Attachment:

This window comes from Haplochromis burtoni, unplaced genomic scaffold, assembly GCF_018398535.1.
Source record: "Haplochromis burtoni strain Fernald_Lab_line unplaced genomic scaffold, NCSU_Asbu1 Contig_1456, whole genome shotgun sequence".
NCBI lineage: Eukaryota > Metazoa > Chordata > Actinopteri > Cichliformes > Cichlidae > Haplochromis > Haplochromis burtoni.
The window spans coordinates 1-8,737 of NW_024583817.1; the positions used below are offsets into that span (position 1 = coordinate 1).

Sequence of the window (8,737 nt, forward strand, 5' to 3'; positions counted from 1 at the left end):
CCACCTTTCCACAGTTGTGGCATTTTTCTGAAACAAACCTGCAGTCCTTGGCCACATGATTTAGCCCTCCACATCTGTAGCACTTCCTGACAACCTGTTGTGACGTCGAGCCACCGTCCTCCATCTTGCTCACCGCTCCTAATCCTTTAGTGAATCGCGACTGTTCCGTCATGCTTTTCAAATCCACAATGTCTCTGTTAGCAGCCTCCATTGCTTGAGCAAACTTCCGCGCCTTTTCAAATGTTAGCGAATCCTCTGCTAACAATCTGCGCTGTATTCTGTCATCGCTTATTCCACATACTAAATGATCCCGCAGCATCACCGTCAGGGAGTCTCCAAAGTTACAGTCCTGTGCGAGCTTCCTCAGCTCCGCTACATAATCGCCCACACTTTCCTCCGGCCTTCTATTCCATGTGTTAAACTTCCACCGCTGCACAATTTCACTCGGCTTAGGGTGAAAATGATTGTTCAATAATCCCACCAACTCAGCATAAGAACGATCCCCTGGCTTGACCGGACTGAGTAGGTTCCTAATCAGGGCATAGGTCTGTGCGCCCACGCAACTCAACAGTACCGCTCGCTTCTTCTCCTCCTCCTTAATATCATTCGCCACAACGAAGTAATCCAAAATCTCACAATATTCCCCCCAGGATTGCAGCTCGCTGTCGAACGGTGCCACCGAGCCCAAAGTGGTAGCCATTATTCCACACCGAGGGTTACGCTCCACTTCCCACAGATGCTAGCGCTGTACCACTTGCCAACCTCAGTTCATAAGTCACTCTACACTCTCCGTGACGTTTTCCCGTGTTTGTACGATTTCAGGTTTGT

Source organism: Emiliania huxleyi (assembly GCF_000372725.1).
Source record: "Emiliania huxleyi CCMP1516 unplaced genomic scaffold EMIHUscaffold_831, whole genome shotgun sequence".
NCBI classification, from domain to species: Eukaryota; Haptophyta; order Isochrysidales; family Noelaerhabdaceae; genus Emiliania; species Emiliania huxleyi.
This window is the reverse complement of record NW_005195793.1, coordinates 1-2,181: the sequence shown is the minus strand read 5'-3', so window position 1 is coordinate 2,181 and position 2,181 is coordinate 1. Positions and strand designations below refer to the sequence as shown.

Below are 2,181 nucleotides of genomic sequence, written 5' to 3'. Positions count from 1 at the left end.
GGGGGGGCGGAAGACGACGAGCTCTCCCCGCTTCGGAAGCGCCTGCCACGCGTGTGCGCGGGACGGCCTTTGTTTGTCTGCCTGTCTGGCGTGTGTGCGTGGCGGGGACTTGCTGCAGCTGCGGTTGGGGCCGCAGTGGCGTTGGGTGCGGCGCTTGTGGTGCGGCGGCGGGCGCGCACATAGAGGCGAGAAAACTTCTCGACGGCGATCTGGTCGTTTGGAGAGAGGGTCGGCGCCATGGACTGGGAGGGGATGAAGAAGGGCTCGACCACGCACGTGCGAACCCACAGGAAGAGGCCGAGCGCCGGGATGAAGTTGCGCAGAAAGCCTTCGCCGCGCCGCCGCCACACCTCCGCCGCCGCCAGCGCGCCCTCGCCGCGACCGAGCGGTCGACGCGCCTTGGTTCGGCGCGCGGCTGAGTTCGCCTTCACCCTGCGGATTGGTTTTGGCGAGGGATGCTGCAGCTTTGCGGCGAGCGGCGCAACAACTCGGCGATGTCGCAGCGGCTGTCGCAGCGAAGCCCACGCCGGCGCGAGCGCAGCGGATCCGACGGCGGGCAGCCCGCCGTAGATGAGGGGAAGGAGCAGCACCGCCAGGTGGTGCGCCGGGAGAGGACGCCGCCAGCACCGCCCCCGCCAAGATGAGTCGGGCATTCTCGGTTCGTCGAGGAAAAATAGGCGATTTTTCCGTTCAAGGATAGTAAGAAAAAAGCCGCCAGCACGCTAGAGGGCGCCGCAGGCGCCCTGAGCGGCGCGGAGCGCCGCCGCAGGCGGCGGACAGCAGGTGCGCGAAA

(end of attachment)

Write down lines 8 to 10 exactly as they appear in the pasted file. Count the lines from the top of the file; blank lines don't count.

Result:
Source record: "Emiliania huxleyi CCMP1516 unplaced genomic scaffold EMIHUscaffold_831, whole genome shotgun sequence".
NCBI classification, from domain to species: Eukaryota; Haptophyta; order Isochrysidales; family Noelaerhabdaceae; genus Emiliania; species Emiliania huxleyi.
This window is the reverse complement of record NW_005195793.1, coordinates 1-2,181: the sequence shown is the minus strand read 5'-3', so window position 1 is coordinate 2,181 and position 2,181 is coordinate 1. Positions and strand designations below refer to the sequence as shown.